The Centre for Shared education, led by Professor Joanne Hughes at Queen’s University, advocates shared education as a model for promoting inter-relations through education. This model accepts the existence of schools divided on ethnic or religious lines as understandable and legitimate expressions of difference in divided and plural societies whilst at the same time adopting a critical-reflective approach.
The Chair seeks to promote collaboration with the aim of delivering educational benefits to learners and promoting the efficient and effective use of resources. The key principles of their work include promoting equality of opportunity, good relations, equality of identity, respect for diversity and community cohesion.
The Centre delivers its vision through three core strands of interlinked activities: research (examining the processes and outcomes of shared education); intervention (assisting in the development and delivery of shared education interventions in schools); education and training (developing and providing training and resources for shared education).
ABOUT THE CHAIR’S RESEARCH
Professor Hughes’ main research interests are in the role of education in divided societies, and inequalities in education. Current research projects explore longitudinally the effect of inter-group contact between Protestant and Catholic pupils in Northern Ireland, and the development and effectiveness of shared education interventions locally and in international settings, including Israel and the Balkans.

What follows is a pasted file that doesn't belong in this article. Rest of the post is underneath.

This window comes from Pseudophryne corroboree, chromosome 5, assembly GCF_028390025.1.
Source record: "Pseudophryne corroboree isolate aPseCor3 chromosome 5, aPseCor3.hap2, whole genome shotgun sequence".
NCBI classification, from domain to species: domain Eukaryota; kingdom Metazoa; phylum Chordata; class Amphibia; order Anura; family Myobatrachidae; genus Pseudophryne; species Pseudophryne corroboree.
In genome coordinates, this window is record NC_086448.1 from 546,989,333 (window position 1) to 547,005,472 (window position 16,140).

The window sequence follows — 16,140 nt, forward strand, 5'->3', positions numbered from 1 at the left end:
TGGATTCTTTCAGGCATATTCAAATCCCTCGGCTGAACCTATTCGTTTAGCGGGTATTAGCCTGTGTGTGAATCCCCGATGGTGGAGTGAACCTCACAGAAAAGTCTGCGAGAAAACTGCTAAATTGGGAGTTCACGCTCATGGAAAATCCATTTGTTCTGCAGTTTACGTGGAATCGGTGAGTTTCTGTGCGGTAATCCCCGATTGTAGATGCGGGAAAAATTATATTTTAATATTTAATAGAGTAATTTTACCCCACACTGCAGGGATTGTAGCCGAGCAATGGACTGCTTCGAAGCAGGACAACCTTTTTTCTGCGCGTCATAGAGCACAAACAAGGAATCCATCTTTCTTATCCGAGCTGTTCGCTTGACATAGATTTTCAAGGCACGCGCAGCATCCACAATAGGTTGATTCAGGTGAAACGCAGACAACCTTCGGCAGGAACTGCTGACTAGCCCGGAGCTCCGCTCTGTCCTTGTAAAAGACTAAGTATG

Her research in NI informed the Shared Education Act (2016) and an associated policy framework, and in North Macedonia, the establishment of a state-wide Interethnic Integration in Education Programme, and the development of resources that have been made available to every primary school in the region. In Israel, Cyprus, Bosnia and Herzegovina and Kosovo she is working with local NGOs and officials to develop shared education interventions. Relating to research impact, her work is one of 19 Signature Projects supported in Queen’s Social Charter (2017).
Staff from the Centre for Shared Education deliver two training modules for post-primary teachers and other education stakeholders too: the first module, ‘Maximising Collaboration and Intergroup Contact’, explores effective collaboration and considers the logistics and challenges that arise when schools work together. Participants explore the principles of contact theory and focus on best practice at classroom level. The second module, ‘Teaching and Dealing with Controversial and Sensitive Issues’, explores the nature of controversial issues in Northern Ireland and provides research-based, practical strategies for meaningful and engaging exploration of such topics in the classroom.